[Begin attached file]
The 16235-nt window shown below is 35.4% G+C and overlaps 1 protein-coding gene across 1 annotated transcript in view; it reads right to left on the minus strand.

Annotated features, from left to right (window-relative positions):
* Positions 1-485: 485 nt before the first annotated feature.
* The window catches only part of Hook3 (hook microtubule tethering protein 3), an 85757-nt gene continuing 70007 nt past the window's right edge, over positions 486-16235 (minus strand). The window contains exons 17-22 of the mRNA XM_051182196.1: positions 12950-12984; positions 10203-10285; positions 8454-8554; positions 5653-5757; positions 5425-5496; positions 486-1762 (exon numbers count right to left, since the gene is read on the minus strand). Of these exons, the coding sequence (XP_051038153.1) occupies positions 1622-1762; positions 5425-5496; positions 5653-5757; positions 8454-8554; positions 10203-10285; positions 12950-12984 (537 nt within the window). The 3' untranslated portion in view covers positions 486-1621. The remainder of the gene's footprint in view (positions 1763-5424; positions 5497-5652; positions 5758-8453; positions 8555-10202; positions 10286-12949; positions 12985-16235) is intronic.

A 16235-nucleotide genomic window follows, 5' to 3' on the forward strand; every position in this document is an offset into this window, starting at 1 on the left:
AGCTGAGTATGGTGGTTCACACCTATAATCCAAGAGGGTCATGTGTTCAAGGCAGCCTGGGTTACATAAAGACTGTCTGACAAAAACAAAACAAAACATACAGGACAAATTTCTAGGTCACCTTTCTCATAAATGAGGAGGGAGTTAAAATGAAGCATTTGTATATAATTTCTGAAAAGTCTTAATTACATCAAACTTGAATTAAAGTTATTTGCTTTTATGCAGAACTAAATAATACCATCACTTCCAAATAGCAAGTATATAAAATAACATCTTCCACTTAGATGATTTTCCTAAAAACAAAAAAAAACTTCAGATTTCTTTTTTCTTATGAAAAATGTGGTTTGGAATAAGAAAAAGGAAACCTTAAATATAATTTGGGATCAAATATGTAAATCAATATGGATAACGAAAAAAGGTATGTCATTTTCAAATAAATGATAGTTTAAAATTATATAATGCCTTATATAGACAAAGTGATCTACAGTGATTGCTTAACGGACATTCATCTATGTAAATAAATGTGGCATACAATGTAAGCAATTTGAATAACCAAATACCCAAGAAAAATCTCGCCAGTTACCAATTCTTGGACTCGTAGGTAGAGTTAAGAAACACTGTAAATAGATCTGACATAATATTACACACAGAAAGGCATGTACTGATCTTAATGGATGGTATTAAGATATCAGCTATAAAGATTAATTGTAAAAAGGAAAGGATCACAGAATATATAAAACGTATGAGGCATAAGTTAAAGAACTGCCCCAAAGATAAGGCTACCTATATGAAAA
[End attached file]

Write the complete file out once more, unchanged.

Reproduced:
The 16235-nt window shown below is 35.4% G+C and overlaps 1 protein-coding gene across 1 annotated transcript in view; it reads right to left on the minus strand.

Annotated features, from left to right (window-relative positions):
* Positions 1-485: 485 nt before the first annotated feature.
* The window catches only part of Hook3 (hook microtubule tethering protein 3), an 85757-nt gene continuing 70007 nt past the window's right edge, over positions 486-16235 (minus strand). The window contains exons 17-22 of the mRNA XM_051182196.1: positions 12950-12984; positions 10203-10285; positions 8454-8554; positions 5653-5757; positions 5425-5496; positions 486-1762 (exon numbers count right to left, since the gene is read on the minus strand). Of these exons, the coding sequence (XP_051038153.1) occupies positions 1622-1762; positions 5425-5496; positions 5653-5757; positions 8454-8554; positions 10203-10285; positions 12950-12984 (537 nt within the window). The 3' untranslated portion in view covers positions 486-1621. The remainder of the gene's footprint in view (positions 1763-5424; positions 5497-5652; positions 5758-8453; positions 8555-10202; positions 10286-12949; positions 12985-16235) is intronic.

A 16235-nucleotide genomic window follows, 5' to 3' on the forward strand; every position in this document is an offset into this window, starting at 1 on the left:
AGCTGAGTATGGTGGTTCACACCTATAATCCAAGAGGGTCATGTGTTCAAGGCAGCCTGGGTTACATAAAGACTGTCTGACAAAAACAAAACAAAACATACAGGACAAATTTCTAGGTCACCTTTCTCATAAATGAGGAGGGAGTTAAAATGAAGCATTTGTATATAATTTCTGAAAAGTCTTAATTACATCAAACTTGAATTAAAGTTATTTGCTTTTATGCAGAACTAAATAATACCATCACTTCCAAATAGCAAGTATATAAAATAACATCTTCCACTTAGATGATTTTCCTAAAAACAAAAAAAAACTTCAGATTTCTTTTTTCTTATGAAAAATGTGGTTTGGAATAAGAAAAAGGAAACCTTAAATATAATTTGGGATCAAATATGTAAATCAATATGGATAACGAAAAAAGGTATGTCATTTTCAAATAAATGATAGTTTAAAATTATATAATGCCTTATATAGACAAAGTGATCTACAGTGATTGCTTAACGGACATTCATCTATGTAAATAAATGTGGCATACAATGTAAGCAATTTGAATAACCAAATACCCAAGAAAAATCTCGCCAGTTACCAATTCTTGGACTCGTAGGTAGAGTTAAGAAACACTGTAAATAGATCTGACATAATATTACACACAGAAAGGCATGTACTGATCTTAATGGATGGTATTAAGATATCAGCTATAAAGATTAATTGTAAAAAGGAAAGGATCACAGAATATATAAAACGTATGAGGCATAAGTTAAAGAACTGCCCCAAAGATAAGGCTACCTATATGAAAA